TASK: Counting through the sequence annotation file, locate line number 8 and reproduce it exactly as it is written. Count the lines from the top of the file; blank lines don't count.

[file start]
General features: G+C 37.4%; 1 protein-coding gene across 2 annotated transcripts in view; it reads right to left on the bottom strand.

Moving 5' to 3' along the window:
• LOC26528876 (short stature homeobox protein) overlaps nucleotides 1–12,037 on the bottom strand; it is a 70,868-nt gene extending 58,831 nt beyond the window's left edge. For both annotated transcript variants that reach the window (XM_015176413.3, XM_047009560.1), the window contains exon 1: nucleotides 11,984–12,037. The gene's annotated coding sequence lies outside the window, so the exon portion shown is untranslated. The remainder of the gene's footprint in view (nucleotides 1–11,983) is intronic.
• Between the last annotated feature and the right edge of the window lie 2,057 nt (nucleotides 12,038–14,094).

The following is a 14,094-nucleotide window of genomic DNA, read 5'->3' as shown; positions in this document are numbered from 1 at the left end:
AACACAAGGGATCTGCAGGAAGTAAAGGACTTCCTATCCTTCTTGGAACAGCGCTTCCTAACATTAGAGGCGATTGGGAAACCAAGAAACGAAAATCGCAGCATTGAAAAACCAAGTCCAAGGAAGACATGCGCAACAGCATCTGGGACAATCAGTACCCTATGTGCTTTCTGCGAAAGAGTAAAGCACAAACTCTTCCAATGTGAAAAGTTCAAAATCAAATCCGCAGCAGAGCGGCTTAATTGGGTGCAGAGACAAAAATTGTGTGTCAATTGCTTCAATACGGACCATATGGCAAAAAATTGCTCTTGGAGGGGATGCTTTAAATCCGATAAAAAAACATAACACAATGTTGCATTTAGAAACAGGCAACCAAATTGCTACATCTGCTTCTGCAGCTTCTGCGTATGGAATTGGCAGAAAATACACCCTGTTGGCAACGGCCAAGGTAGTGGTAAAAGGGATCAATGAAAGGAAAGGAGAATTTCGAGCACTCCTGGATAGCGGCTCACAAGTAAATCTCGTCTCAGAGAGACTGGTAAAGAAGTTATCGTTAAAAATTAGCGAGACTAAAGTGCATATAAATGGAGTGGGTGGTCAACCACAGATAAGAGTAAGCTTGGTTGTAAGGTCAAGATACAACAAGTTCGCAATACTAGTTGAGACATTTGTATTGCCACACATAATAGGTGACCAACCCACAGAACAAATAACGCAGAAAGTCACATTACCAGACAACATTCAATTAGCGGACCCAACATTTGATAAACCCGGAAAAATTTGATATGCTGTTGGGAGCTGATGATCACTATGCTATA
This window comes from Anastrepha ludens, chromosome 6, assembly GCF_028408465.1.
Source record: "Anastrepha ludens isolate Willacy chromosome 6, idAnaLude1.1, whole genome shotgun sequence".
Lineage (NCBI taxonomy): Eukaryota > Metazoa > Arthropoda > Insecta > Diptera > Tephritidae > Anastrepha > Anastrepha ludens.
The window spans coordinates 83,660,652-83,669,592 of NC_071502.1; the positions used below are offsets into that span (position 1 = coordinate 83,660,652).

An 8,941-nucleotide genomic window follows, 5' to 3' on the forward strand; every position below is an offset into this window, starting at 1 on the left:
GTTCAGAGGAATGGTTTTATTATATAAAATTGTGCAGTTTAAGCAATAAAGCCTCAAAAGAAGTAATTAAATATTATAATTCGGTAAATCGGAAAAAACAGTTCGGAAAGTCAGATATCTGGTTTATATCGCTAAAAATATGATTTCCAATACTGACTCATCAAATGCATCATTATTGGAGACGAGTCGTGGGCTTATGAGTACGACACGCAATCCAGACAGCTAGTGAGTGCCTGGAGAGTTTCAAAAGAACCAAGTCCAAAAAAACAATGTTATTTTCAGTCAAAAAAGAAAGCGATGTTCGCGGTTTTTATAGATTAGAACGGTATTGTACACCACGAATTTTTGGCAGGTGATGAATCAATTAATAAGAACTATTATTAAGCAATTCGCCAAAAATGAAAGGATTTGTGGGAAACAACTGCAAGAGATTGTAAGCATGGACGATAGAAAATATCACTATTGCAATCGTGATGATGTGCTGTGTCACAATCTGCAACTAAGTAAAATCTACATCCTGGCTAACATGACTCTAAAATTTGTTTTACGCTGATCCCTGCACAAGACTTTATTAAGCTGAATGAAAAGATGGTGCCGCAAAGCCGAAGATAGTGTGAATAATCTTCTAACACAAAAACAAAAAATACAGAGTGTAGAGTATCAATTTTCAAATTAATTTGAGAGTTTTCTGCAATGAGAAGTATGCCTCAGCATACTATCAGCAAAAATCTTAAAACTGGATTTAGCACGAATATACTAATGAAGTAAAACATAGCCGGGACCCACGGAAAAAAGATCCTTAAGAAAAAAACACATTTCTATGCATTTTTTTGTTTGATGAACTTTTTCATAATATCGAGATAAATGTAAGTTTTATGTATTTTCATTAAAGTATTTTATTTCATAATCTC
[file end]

Source record: "Anastrepha ludens isolate Willacy chromosome 6, idAnaLude1.1, whole genome shotgun sequence".